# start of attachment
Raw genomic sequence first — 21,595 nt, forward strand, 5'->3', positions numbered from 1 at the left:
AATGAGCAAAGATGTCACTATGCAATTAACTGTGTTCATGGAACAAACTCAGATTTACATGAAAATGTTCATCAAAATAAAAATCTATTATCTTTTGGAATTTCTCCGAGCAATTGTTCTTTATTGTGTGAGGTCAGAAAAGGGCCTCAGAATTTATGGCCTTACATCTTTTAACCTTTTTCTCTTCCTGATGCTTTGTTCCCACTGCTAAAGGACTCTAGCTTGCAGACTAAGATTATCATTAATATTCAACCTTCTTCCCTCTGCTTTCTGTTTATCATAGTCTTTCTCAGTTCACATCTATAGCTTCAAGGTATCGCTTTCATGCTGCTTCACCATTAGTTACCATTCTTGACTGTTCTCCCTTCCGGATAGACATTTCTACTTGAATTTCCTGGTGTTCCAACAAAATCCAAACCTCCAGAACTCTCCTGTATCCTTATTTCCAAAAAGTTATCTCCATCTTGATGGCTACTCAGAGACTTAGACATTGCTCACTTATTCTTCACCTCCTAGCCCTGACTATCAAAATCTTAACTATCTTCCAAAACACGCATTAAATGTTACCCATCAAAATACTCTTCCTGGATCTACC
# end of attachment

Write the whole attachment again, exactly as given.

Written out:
Raw genomic sequence first — 21,595 nt, forward strand, 5'->3', positions numbered from 1 at the left:
AATGAGCAAAGATGTCACTATGCAATTAACTGTGTTCATGGAACAAACTCAGATTTACATGAAAATGTTCATCAAAATAAAAATCTATTATCTTTTGGAATTTCTCCGAGCAATTGTTCTTTATTGTGTGAGGTCAGAAAAGGGCCTCAGAATTTATGGCCTTACATCTTTTAACCTTTTTCTCTTCCTGATGCTTTGTTCCCACTGCTAAAGGACTCTAGCTTGCAGACTAAGATTATCATTAATATTCAACCTTCTTCCCTCTGCTTTCTGTTTATCATAGTCTTTCTCAGTTCACATCTATAGCTTCAAGGTATCGCTTTCATGCTGCTTCACCATTAGTTACCATTCTTGACTGTTCTCCCTTCCGGATAGACATTTCTACTTGAATTTCCTGGTGTTCCAACAAAATCCAAACCTCCAGAACTCTCCTGTATCCTTATTTCCAAAAAGTTATCTCCATCTTGATGGCTACTCAGAGACTTAGACATTGCTCACTTATTCTTCACCTCCTAGCCCTGACTATCAAAATCTTAACTATCTTCCAAAACACGCATTAAATGTTACCCATCAAAATACTCTTCCTGGATCTACC